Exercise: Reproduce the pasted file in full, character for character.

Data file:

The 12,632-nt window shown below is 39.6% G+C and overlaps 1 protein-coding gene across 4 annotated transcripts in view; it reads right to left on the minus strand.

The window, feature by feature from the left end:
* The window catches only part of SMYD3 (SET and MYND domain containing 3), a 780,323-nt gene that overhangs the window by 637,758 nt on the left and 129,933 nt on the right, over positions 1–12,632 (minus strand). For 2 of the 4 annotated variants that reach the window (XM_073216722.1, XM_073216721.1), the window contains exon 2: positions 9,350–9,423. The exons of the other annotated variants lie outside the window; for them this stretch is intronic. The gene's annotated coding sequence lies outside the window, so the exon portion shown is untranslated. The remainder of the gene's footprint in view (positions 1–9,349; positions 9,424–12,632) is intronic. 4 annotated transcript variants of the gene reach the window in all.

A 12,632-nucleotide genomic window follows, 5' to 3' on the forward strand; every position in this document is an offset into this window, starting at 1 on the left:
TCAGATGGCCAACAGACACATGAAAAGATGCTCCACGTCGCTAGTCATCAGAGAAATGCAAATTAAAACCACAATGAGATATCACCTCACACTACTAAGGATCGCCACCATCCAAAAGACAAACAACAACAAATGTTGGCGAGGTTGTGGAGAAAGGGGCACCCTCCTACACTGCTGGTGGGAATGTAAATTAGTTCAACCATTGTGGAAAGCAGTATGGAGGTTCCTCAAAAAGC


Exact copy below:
The 12,632-nt window shown below is 39.6% G+C and overlaps 1 protein-coding gene across 4 annotated transcripts in view; it reads right to left on the minus strand.

The window, feature by feature from the left end:
* The window catches only part of SMYD3 (SET and MYND domain containing 3), a 780,323-nt gene that overhangs the window by 637,758 nt on the left and 129,933 nt on the right, over positions 1–12,632 (minus strand). For 2 of the 4 annotated variants that reach the window (XM_073216722.1, XM_073216721.1), the window contains exon 2: positions 9,350–9,423. The exons of the other annotated variants lie outside the window; for them this stretch is intronic. The gene's annotated coding sequence lies outside the window, so the exon portion shown is untranslated. The remainder of the gene's footprint in view (positions 1–9,349; positions 9,424–12,632) is intronic. 4 annotated transcript variants of the gene reach the window in all.

A 12,632-nucleotide genomic window follows, 5' to 3' on the forward strand; every position in this document is an offset into this window, starting at 1 on the left:
TCAGATGGCCAACAGACACATGAAAAGATGCTCCACGTCGCTAGTCATCAGAGAAATGCAAATTAAAACCACAATGAGATATCACCTCACACTACTAAGGATCGCCACCATCCAAAAGACAAACAACAACAAATGTTGGCGAGGTTGTGGAGAAAGGGGCACCCTCCTACACTGCTGGTGGGAATGTAAATTAGTTCAACCATTGTGGAAAGCAGTATGGAGGTTCCTCAAAAAGC